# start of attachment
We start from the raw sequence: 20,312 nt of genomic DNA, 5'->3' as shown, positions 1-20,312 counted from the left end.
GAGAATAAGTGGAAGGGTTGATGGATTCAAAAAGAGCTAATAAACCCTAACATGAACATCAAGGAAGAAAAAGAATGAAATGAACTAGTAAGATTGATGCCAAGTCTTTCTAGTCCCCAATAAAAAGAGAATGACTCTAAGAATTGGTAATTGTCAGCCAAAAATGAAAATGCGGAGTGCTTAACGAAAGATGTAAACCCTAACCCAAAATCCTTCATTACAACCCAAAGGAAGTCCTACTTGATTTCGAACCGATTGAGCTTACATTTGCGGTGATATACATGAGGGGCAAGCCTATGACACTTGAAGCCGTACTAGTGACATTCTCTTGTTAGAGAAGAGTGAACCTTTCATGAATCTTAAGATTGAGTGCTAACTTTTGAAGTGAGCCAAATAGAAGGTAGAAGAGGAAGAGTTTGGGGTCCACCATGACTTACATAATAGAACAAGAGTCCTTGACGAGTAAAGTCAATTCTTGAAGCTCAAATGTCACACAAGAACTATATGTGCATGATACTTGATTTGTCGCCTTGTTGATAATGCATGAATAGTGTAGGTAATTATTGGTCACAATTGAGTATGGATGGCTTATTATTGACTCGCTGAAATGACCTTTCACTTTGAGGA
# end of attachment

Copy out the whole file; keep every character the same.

We start from the raw sequence: 20,312 nt of genomic DNA, 5'->3' as shown, positions 1-20,312 counted from the left end.
GAGAATAAGTGGAAGGGTTGATGGATTCAAAAAGAGCTAATAAACCCTAACATGAACATCAAGGAAGAAAAAGAATGAAATGAACTAGTAAGATTGATGCCAAGTCTTTCTAGTCCCCAATAAAAAGAGAATGACTCTAAGAATTGGTAATTGTCAGCCAAAAATGAAAATGCGGAGTGCTTAACGAAAGATGTAAACCCTAACCCAAAATCCTTCATTACAACCCAAAGGAAGTCCTACTTGATTTCGAACCGATTGAGCTTACATTTGCGGTGATATACATGAGGGGCAAGCCTATGACACTTGAAGCCGTACTAGTGACATTCTCTTGTTAGAGAAGAGTGAACCTTTCATGAATCTTAAGATTGAGTGCTAACTTTTGAAGTGAGCCAAATAGAAGGTAGAAGAGGAAGAGTTTGGGGTCCACCATGACTTACATAATAGAACAAGAGTCCTTGACGAGTAAAGTCAATTCTTGAAGCTCAAATGTCACACAAGAACTATATGTGCATGATACTTGATTTGTCGCCTTGTTGATAATGCATGAATAGTGTAGGTAATTATTGGTCACAATTGAGTATGGATGGCTTATTATTGACTCGCTGAAATGACCTTTCACTTTGAGGA